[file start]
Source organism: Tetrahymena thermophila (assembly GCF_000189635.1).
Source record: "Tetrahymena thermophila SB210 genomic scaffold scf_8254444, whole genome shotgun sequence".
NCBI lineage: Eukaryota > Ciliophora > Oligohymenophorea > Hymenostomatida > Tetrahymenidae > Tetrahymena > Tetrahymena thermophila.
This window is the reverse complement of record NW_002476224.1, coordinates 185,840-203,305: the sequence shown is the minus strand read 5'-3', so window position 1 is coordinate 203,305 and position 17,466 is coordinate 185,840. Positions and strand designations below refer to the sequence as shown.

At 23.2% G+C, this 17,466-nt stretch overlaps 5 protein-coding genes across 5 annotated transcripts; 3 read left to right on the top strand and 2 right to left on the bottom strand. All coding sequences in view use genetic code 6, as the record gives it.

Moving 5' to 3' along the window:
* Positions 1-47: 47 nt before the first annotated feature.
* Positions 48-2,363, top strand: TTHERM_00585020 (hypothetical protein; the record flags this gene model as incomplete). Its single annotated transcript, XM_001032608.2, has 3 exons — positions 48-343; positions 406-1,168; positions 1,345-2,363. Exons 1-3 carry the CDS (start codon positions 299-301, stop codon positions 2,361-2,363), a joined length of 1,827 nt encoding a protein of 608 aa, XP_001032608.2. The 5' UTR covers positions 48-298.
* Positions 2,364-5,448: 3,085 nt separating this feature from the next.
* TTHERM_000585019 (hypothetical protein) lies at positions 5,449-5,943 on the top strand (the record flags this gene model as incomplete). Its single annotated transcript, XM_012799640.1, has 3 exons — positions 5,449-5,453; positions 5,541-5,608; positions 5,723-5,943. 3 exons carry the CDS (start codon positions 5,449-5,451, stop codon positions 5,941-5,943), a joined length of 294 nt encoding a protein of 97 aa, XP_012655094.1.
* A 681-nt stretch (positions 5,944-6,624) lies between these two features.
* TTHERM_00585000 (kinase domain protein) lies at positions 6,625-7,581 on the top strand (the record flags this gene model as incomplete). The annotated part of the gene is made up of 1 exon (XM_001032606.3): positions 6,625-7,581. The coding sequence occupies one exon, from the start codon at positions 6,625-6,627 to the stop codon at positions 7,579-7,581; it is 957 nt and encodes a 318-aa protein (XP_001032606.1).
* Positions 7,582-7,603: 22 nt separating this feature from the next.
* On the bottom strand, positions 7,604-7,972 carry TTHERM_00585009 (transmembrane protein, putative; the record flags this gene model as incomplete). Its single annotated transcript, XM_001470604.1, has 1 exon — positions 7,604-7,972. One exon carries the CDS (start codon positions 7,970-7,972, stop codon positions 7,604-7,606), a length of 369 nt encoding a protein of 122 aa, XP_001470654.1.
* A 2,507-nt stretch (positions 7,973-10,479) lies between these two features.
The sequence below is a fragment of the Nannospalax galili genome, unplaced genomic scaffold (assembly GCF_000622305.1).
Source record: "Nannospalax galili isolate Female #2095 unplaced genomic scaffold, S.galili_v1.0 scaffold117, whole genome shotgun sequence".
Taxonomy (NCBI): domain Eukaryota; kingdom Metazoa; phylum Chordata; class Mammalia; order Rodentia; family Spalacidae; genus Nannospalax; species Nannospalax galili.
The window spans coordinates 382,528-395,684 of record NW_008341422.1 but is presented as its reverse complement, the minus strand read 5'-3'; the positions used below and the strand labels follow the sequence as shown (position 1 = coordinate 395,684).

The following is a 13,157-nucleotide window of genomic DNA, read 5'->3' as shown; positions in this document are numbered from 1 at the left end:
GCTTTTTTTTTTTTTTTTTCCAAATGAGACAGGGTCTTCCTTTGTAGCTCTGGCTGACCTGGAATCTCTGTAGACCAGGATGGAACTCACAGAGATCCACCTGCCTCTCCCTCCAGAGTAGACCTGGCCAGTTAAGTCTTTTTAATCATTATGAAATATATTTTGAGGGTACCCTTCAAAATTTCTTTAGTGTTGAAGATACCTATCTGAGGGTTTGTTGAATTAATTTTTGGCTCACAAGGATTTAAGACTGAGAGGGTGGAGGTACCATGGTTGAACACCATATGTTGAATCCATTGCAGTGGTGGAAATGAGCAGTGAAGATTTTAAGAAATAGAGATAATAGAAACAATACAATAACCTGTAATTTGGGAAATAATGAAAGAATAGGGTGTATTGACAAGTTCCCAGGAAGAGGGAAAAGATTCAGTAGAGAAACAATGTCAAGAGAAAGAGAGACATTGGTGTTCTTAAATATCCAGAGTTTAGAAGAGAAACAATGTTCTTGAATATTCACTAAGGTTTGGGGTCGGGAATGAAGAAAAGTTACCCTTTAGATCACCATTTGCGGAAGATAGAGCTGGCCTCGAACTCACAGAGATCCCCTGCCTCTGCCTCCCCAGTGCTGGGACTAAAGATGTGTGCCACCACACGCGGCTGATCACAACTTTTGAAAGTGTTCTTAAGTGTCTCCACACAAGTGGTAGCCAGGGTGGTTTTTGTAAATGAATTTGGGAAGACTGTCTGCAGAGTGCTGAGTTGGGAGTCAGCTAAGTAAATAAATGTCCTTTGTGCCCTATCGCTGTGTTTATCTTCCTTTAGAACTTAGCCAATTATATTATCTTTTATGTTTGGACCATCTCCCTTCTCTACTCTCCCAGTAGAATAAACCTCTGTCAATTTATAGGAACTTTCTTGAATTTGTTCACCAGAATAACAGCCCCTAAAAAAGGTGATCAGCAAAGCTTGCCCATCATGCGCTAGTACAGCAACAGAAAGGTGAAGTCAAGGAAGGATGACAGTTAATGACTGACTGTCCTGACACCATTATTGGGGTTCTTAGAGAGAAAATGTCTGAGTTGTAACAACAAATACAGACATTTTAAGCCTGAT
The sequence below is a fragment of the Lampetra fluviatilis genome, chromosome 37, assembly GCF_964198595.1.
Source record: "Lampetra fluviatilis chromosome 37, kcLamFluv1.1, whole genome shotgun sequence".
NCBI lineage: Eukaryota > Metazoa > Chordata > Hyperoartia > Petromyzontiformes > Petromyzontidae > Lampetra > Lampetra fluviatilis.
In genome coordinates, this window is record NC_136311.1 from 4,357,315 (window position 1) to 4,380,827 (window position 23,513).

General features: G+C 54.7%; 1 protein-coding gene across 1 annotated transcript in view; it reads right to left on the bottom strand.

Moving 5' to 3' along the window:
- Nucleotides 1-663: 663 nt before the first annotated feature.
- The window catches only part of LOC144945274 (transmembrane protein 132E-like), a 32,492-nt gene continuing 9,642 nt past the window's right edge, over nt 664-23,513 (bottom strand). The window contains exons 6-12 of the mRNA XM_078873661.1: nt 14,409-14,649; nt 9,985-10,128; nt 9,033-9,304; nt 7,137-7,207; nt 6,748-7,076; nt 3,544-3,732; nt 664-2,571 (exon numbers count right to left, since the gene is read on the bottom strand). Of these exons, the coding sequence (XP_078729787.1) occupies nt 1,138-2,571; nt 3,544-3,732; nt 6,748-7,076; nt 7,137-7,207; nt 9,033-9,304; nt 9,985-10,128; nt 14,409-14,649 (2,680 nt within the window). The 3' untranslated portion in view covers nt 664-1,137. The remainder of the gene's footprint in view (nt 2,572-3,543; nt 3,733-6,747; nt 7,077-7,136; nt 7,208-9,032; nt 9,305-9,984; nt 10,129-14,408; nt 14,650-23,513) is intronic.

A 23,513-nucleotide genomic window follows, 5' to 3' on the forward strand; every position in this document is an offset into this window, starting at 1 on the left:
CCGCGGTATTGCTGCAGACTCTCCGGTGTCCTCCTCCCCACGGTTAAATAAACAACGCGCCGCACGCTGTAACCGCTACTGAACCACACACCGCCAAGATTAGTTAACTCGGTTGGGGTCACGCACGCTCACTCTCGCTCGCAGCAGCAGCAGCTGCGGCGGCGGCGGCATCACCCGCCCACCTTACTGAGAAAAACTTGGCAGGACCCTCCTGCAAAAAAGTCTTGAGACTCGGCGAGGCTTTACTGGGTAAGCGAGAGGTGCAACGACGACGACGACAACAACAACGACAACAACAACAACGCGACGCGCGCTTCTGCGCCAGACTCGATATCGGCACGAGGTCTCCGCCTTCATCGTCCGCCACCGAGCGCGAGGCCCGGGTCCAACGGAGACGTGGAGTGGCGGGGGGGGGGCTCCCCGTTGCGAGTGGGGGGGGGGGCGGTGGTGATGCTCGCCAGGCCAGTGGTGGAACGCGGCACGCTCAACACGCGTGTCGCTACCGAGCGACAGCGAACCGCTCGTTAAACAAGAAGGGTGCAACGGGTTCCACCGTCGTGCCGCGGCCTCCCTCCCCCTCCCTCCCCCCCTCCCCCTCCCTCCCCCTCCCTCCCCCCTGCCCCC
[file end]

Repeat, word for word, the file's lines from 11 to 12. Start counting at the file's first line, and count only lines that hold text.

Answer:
* A 681-nt stretch (positions 5,944-6,624) lies between these two features.
* TTHERM_00585000 (kinase domain protein) lies at positions 6,625-7,581 on the top strand (the record flags this gene model as incomplete). The annotated part of the gene is made up of 1 exon (XM_001032606.3): positions 6,625-7,581. The coding sequence occupies one exon, from the start codon at positions 6,625-6,627 to the stop codon at positions 7,579-7,581; it is 957 nt and encodes a 318-aa protein (XP_001032606.1).